Steff was my spiritual father—Jesus-in-the-flesh to me. Had it all been a lie? Why was he disobeying God’s command and walking away from his vows to his wife, Carol, and their two beautiful daughters?

My teenage mind struggled to understand. Steff told me other details, but my mind scarcely heard a word. I was in shock. Disbelief.

My “Jesus” was living in sin.

We landed at Sea-Tac airport and returned to our homes after the greatest summer of my life—yet amid deep confusion. Steff did divorce his wife and marry a woman with whom he had been sleeping. Then he divorced her, moved out of town, and married another.

I ached for him, his family, and the blemish he had placed on God’s Name.

But a rock-solid truth was established during those days which still guides my life. Jesus doesn’t fail. God never moves. Human beings mess things up, sin, hurt, and even destroy other lives. In fact, those disobedient human being can include me. But never Jesus.

I was learning a pivotal life lesson. 

We live in a fallen world.

During that same era, my dad went to prison for three years when I was in high school. The charge? Attempted murder. Problem was he was innocent. It was wrong, cruel, unjust. I could have become bitter and even blamed God. But I didn’t. I continued to learn:

We live in a fallen world.

Imagine those that lived through the Holocaust during World War II. I met one of them–Corrie ten Boom– in 1974 during my first YWAM summer of service. She, like others, lost her entire family to the gruesome slaughter of the Nazis. Yet, she became a global ambassador of forgiveness and reconciliation. Tanta Corrie knew the truth.

We live in a fallen world.

Last year I read some books about the atrocities of of the second world war. I was amazed there were literally tens of millions of rapes by Japanese, German, and Russian soldiers in both the European and Pacific theaters. The Japanese called their Korean victims “comfort girls.” Imagine the scars left in those lives with the tendency to be broken, angry, or bitter. How do you cope with such personal humiliation and injustice? You understand:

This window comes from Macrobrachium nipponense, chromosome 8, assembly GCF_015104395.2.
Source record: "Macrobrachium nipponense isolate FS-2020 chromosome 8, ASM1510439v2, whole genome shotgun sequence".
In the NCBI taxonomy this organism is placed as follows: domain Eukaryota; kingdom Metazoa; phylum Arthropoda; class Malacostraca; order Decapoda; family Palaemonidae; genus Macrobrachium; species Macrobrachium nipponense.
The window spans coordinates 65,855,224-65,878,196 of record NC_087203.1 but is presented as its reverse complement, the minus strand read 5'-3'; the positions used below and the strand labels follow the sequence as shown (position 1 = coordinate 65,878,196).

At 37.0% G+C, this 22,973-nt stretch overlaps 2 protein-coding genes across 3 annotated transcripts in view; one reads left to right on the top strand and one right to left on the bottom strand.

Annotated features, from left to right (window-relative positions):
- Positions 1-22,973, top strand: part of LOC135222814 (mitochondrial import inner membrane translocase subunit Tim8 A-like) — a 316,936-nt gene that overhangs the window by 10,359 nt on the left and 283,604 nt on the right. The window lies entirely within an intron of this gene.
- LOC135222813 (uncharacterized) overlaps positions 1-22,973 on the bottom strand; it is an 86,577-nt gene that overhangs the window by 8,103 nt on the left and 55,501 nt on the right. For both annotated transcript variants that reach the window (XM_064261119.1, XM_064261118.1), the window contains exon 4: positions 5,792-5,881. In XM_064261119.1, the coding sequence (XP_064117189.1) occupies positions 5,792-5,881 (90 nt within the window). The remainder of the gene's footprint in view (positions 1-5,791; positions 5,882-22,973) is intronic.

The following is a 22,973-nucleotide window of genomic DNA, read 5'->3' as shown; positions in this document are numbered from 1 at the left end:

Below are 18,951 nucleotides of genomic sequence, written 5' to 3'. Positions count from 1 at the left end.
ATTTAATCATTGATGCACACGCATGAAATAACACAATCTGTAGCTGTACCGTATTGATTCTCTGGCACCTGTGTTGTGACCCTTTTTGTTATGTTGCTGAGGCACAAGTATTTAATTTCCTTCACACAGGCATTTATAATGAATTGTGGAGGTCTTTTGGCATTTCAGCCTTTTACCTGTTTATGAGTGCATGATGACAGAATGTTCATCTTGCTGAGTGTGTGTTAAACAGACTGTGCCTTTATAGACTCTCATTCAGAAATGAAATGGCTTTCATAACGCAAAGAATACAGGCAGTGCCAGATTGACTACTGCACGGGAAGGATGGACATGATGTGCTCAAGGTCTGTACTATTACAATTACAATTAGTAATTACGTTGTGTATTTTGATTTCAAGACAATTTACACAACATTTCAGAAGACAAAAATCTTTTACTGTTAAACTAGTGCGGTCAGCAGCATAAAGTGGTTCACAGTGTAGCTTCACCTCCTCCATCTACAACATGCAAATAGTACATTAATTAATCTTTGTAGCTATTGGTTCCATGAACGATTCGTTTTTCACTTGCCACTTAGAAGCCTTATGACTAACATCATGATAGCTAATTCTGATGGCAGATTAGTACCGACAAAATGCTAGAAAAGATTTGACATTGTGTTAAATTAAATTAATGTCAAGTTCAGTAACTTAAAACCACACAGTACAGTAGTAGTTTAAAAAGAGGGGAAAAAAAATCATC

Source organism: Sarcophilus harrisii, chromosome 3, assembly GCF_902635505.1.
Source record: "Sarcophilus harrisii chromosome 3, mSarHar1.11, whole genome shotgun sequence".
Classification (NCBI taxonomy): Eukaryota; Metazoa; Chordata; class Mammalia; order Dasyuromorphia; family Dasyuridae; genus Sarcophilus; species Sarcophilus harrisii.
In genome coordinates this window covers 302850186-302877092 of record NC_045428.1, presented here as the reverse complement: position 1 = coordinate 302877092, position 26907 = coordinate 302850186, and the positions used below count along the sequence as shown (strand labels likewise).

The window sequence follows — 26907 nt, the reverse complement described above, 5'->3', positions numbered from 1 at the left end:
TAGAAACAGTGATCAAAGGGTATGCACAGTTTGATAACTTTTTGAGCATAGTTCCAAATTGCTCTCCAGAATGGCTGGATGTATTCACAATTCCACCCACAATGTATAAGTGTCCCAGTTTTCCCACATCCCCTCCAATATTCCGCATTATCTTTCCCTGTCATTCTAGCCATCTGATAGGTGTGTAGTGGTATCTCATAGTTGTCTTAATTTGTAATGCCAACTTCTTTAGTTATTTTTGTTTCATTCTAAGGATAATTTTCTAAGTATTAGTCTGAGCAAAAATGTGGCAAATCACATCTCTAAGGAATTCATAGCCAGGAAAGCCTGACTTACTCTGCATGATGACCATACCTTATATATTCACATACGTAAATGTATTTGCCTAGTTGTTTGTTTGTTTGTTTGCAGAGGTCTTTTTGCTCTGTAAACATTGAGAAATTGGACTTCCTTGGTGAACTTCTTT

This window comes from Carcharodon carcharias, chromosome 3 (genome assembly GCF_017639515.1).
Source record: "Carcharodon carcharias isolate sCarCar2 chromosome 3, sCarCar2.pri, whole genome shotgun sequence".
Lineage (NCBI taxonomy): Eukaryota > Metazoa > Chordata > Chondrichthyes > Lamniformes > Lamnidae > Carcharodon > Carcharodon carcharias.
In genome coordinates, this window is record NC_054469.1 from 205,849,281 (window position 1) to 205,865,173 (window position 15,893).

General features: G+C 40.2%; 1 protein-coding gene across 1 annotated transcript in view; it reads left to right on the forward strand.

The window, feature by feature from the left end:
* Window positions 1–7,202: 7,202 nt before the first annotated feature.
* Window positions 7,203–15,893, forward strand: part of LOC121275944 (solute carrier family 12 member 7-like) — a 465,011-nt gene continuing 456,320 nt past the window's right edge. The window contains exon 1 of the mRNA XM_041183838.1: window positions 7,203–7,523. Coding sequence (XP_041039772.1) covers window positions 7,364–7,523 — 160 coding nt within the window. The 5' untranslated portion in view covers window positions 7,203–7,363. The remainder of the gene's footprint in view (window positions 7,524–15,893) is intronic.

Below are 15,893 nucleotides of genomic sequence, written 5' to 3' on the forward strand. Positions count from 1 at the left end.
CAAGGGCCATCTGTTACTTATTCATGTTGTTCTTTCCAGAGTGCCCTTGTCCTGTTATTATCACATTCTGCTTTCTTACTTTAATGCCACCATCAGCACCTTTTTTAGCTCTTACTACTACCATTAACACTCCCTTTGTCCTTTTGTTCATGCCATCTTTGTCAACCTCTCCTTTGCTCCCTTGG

We live in a fallen world.

Think of the evil of abortion worldwide, numbering possibly one-to-two billion over the last one hundred years. The unwanted babies went into eternity. Women were scarred by killing their children. Fathers felt guilt over never being able to hold their son or daughter. Why do people make terrible decisions like these?

We live in a fallen world.

Darlene Cunningham, co-founder of YWAM, ended a letter to the worldwide YWAM family regarding the Tanzania accident encouraging us to: 1) Hang onto God who is just and kind (Psalm 145:17),  2) Be like Job and endure suffering (Job 42:2), 3) Do not live in fear (Isaiah 41:10), and 4) Remember God is our protector (the Psalms).

Jesus personally experienced the wickedness of humankind via his betrayal, disinformation trial, cruel whipping, and tortuous death on the Cross. But he knew:

We live in a fallen world.

He also knew that one day He will redeem it.


  1. Doug Burleigh on March 7, 2024 at 8:23 am

    Ron, Enjoyed our brief time together recently.
    So sorry for the YWAM tragedy. You wonder how long the truck driver procrastinated getting his brakes fixed. Our world is in shambles—Joe will give his State of the Union Delusion tonight. We are
    praying for a sea change in November. Thanks for your diligence in continually shining the light on Truth vs. darkness.

    • Ron Boehme on March 7, 2024 at 5:28 pm

      Yes, it was great to see you. Thanks for giving me time.

      I had a nice discipleship time with Megan Hackman this morning> I think you know her from Chapel Hill.

      I am praying for you and your work among the nations!

  2. Grace Running-Nichols on March 6, 2024 at 8:10 pm

    Thank you Ron. Beautifully written though heart-wrenching. Yes, God is the same—always good, pouring out grace and truth, to draw and redeem us. You’ve encouraged us to remember His promises and presence—as you always do!

    • Ron Boehme on March 7, 2024 at 5:30 pm

      Thanks. Simply trying to be faithful.

      If you’d like a copy of my life story, please send me your physical address and I’ll get it off to you.

      God richly bless you.

Leave a Comment

This site uses Akismet to reduce spam. Learn how your comment data is processed.